Effects of shisha smoking on carbon monoxide and PM2.5 concentrations in the indoor and outdoor microenvironment of shisha premises

Gam Gurung, Janet Bradley, Juana Maria Delgado Saborit

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25 Citations (Scopus)
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There has been significant rise in shisha premises in the United Kingdom with an unsubstantiated belief that shisha smoking is harmless and relatively safe. This study aimed to assess the public health situation by evaluating the extent of shisha environmental tobacco smoke (ETS) exposure among those that work in, and are customers of shisha businesses. Concentrations of several ETS pollutants such as carbon monoxide (CO) and particulate matter with a diameter of less than 2.5 μm (PM2.5) in shisha premises were measured using realtime sensors inside and outside twelve shisha premises and at 5 pubs/restaurants where smoking is prohibited. Mean concentration of CO (7.3 ± 2.4 mg/m3) and PM2.5 (287 ± 233 μg/m3) inside active shisha premises was higher than concentrations measured within the vicinity of the shisha premises (CO: 0.9 ± 0.7 mg/m3 and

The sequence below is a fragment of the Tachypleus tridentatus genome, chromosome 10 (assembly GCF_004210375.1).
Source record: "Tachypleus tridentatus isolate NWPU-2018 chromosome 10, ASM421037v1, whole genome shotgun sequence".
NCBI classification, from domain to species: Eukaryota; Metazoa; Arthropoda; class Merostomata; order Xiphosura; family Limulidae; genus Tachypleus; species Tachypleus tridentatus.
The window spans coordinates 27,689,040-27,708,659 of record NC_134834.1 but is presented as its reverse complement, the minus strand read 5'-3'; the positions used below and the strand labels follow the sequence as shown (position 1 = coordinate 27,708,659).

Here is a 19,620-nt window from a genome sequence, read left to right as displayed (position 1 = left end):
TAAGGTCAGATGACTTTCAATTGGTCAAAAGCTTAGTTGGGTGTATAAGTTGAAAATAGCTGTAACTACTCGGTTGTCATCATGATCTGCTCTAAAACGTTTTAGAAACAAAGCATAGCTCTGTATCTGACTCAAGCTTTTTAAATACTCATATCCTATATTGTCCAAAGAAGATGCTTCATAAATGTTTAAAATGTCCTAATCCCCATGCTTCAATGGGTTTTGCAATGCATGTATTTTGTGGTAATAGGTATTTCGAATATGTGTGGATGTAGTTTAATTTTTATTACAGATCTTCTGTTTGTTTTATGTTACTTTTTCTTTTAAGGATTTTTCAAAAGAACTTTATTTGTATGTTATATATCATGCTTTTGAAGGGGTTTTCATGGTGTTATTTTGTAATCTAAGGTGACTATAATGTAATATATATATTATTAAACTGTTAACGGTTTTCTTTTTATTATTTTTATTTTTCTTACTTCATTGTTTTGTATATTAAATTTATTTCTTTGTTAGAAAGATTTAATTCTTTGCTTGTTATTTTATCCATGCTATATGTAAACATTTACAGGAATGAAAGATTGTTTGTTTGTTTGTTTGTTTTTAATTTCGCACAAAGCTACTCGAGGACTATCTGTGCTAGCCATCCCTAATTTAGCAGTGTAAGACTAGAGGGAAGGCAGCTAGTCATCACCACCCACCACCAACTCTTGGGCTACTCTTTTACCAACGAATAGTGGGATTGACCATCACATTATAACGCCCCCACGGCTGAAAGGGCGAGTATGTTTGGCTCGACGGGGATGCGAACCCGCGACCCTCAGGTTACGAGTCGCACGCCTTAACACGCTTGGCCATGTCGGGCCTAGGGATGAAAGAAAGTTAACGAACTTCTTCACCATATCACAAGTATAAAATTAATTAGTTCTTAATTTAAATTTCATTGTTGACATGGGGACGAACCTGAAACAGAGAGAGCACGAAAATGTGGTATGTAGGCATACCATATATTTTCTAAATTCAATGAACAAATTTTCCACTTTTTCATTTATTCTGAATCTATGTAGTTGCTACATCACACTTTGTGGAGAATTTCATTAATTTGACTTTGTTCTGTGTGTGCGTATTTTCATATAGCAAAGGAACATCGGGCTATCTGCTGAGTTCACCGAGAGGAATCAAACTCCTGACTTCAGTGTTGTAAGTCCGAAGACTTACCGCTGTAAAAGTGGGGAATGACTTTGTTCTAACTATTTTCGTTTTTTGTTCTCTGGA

PM2.5: 34±14 μg/m3) and strongly correlated (PM2.5 R=0.957). Concentrations were higher than indoor concentrations in pubs and restaurants where smoking is not permitted under UK law. The number of shisha pipes was a strong predictor of the PM2.5 concentrations. The study also assessed the risk perception within patrons and managers, with only 25% being aware of the risks associated to shisha smoking. The study identifies owners, employees and consumers within active shisha premises being exposed to concentrations of CO and PM2.5 at levels considered hazardous to human health. The results and outcome of this research serve as a basis to influence a discussion around the need of developing specific policies to protect consumers and employees of such premises
Original languageEnglish
Pages (from-to)340-346
Number of pages7
JournalScience of the Total Environment
Early online date21 Jan 2016
Publication statusPublished - 1 Apr 2016


  • Shisha
  • Carbon monoxide
  • Particulate matter
  • PM2.5
  • Indoor air quality standards

ASJC Scopus subject areas

  • Environmental Science(all)


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